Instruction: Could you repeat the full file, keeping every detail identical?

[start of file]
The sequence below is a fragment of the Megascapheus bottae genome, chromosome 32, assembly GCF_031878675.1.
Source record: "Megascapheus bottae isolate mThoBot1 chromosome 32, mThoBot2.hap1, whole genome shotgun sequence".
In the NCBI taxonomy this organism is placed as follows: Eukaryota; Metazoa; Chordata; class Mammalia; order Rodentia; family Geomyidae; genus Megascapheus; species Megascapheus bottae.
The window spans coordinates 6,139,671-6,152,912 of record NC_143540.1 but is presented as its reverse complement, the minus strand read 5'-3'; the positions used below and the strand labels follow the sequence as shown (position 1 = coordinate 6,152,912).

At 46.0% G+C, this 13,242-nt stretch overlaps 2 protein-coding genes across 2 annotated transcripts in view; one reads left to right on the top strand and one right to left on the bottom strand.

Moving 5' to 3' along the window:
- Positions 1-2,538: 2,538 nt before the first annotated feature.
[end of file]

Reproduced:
The sequence below is a fragment of the Megascapheus bottae genome, chromosome 32, assembly GCF_031878675.1.
Source record: "Megascapheus bottae isolate mThoBot1 chromosome 32, mThoBot2.hap1, whole genome shotgun sequence".
In the NCBI taxonomy this organism is placed as follows: Eukaryota; Metazoa; Chordata; class Mammalia; order Rodentia; family Geomyidae; genus Megascapheus; species Megascapheus bottae.
The window spans coordinates 6,139,671-6,152,912 of record NC_143540.1 but is presented as its reverse complement, the minus strand read 5'-3'; the positions used below and the strand labels follow the sequence as shown (position 1 = coordinate 6,152,912).

At 46.0% G+C, this 13,242-nt stretch overlaps 2 protein-coding genes across 2 annotated transcripts in view; one reads left to right on the top strand and one right to left on the bottom strand.

Moving 5' to 3' along the window:
- Positions 1-2,538: 2,538 nt before the first annotated feature.